After more than 35 years on the West Coast, Marc Delman and his colleagues decided to bring the once-standalone Gourmet Housewares Show from the Moscone Center in San Francisco to the New York International Gift Fair in 2011.
After expanding the show’s exhibit space by more than 15 percent for 2012, Delman still sold it out. Plans are underway for an even bigger show floor next year.
“Clearly, companies in the gourmet category recognize the value of exposure at one of the country’s largest gift and lifestyle tradeshows,” Delman says of the well-established New York show.
Over 175 companies were represented at the four-day market held Aug. 19-22 at the Jacob K. Javits Convention Center in New York City. The focus of the show was high-end cookware, bakeware, kitchen gadgets, kitchen textiles, bar and wine accessories, specialty food, cookbooks and other accessories. Delman spoke with EXPO about the show’s quick success on the East Coast.
EXPO: What was the key to selling out the Gourmet Housewares Show this summer?
Marc Delman: The key factor was identifying a need for exhibitors and providing a solution. The need in this case was answering the question of how to grow your business in a consolidating marketplace that also is economically challenged. The solution was to identify an audience of retailers that housewares manufacturers traditionally do not address and convince them that the attendees of the New York International Gift Fair [NYIGF] would complement their existing distribution and not harm it. The result was a strong market with even greater expectations for growth in the future.
EXPO: Why did you increase exhibit space in 2012?
Delman: In 2011, we relaunched the Gourmet Housewares Show from a freestanding market to an important and strategic part of the NYIGF. Bringing the show to the East Coast from its traditional roots on the West Coast made us conservative in our approach in 2011. The success of 2011’s debut in New York, along with key meetings throughout the year with industry leaders, gave us the opportunity to expand this past August.
Without divulging specific numbers, we were able to grow the show in terms of total exhibit space and individual companies. Previous exhibiting companies either returned with the same size stands or even a slightly larger presence while newcomers to the show in New York also participated for the first time.
EXPO: What were some of the sales strategies you used?
Delman: My background is pretty diverse, so the biggest strategy was to leverage my relationships with industry leaders at a high level and use my knowledge of their businesses. By applying this to the Gourmet Housewares Show, we began to get momentum for the show.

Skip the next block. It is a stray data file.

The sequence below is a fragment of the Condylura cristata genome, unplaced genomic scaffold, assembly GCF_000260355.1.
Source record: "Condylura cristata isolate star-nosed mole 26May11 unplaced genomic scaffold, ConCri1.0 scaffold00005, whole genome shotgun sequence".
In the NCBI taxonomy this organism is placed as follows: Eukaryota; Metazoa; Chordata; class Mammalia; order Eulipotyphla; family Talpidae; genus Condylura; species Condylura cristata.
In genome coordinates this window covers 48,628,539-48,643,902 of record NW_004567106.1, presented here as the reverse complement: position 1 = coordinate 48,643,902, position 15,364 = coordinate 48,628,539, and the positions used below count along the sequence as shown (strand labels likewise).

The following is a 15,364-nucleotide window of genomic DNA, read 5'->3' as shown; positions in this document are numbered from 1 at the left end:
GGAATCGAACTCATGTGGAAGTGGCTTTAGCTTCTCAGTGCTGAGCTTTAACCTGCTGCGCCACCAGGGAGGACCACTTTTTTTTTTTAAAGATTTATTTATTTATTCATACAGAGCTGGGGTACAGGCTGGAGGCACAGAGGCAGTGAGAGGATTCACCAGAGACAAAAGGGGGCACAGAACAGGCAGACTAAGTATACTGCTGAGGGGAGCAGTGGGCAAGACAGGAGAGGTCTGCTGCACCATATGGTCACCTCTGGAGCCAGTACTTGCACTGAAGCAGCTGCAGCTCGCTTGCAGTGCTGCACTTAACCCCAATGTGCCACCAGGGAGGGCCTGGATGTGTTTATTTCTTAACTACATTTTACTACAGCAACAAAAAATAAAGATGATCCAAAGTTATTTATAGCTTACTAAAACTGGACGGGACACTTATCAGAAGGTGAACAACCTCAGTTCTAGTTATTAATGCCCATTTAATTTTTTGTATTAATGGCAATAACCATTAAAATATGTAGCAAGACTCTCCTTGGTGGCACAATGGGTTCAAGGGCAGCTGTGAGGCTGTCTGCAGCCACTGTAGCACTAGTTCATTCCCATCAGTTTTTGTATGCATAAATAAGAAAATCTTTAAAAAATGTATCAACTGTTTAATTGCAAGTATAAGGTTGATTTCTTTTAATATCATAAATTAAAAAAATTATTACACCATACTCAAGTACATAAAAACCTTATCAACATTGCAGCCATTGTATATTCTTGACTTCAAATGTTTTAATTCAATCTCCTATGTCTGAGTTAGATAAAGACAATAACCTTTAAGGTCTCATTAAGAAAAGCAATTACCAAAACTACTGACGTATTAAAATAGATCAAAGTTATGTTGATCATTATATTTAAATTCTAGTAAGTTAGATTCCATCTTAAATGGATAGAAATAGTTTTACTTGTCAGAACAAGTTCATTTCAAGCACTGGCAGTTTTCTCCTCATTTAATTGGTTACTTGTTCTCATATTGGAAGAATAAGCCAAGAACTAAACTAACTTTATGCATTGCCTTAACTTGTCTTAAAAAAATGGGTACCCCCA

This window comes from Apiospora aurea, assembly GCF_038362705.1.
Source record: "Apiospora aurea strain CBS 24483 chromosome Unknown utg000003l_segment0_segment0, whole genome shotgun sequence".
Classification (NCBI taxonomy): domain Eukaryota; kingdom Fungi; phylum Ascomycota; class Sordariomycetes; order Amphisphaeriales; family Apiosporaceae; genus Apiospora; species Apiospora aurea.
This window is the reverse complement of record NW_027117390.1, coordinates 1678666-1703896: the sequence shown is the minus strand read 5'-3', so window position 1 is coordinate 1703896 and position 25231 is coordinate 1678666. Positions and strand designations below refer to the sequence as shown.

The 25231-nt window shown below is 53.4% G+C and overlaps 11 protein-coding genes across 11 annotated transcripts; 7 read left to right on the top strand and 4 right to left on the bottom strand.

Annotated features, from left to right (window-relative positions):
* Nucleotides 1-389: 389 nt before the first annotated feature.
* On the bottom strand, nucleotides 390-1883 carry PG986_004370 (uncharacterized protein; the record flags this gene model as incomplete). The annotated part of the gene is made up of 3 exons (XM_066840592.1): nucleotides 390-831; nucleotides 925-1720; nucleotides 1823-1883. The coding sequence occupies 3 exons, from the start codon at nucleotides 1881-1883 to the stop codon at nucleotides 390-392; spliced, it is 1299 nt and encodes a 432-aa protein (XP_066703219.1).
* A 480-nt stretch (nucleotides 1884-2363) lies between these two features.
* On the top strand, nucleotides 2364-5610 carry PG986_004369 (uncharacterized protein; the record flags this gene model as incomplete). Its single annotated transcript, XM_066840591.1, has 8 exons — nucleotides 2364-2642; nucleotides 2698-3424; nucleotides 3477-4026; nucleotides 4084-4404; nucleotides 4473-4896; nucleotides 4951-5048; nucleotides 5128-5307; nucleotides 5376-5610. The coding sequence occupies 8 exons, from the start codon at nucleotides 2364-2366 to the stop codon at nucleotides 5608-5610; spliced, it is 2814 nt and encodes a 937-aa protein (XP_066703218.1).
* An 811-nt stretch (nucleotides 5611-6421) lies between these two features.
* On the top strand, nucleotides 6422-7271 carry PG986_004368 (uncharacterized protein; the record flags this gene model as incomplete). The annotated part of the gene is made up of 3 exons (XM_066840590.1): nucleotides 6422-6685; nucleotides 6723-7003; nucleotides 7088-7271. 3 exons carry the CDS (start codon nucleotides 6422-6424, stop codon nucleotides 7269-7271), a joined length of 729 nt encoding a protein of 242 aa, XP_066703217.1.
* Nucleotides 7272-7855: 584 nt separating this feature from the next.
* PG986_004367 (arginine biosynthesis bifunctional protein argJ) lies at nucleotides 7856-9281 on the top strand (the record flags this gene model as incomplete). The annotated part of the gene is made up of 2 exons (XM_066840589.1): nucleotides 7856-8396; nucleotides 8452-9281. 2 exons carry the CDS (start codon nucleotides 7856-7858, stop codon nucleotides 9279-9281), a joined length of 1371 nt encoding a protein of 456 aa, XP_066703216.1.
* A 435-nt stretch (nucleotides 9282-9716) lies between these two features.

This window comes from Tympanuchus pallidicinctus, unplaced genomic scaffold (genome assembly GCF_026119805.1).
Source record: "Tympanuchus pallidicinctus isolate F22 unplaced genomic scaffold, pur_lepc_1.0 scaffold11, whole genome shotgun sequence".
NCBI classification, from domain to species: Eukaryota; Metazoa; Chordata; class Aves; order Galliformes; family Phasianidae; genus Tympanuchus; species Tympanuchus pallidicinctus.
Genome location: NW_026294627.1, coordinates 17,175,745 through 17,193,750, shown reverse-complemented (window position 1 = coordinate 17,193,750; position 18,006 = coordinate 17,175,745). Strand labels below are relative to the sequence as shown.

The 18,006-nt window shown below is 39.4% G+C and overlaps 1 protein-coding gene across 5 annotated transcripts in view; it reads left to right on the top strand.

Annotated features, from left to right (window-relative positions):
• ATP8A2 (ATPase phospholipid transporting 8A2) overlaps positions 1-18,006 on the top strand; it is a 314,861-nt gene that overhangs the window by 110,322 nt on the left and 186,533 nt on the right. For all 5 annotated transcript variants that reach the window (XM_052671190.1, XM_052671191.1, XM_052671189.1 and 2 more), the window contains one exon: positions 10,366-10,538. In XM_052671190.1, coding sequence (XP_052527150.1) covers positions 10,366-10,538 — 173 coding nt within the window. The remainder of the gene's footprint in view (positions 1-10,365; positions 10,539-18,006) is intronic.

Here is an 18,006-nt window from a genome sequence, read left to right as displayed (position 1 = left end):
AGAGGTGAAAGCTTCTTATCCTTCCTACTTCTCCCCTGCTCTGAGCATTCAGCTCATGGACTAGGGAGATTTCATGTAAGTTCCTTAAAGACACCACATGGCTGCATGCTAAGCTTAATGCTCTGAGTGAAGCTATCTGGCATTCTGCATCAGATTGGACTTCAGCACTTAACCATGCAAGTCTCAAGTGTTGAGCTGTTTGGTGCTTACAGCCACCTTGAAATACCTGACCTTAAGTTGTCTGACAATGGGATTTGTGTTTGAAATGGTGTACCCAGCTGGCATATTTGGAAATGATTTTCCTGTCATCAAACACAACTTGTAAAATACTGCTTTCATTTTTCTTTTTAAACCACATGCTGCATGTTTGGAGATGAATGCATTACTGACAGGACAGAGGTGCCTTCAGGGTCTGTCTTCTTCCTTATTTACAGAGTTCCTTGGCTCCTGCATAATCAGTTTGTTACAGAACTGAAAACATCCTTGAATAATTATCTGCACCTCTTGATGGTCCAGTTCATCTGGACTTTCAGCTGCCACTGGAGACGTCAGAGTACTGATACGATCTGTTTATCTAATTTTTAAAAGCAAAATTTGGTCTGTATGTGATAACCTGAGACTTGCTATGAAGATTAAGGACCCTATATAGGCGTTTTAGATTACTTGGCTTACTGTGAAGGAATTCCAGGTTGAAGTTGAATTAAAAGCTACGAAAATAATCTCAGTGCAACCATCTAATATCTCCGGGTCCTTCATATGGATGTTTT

Second, we positioned the selling floor between a very successful tabletop area and Accent On Design, our high-design area. The companies that we targeted for the Gourmet Housewares Show at the NYIGF are design-driven companies and there is a synergy on the selling floor between both divisions.
EXPO: What is your pricing model at the show?
Delman: We use similar pricing throughout the show. Exhibitors can either pay a net price for the space alone or participate in our booth package. The NYIGF tends to be one of the more expensive shows in the gift industry. We offer only one price to all exhibitors, with the exception of a volume discount to some larger spaces. We are in an envious position in the trade show business in that we do not discount. The show constantly delivers a strong value and we cannot afford to discount on it.
EXPO: What did you learn from the previous year’s event, which was your first in New York?
Delman: You constantly have to build a better mousetrap. The days of signing up for a tradeshow and then just showing up are over. Exhibitors have to invest in their presentations, which is an investment in the show as well as in their own company. I coach my exhibitors to create a visual and dynamic presentation for the retailer. The success of the show for each one of those exhibitors then follows.
All too often in our industry, we have to work around seniority issues, product category restraints and a whole host of other obstacles. As long as you try to figure out what is best for the end user (in my case, that is the retailer), the exhibitors will want to participate for years.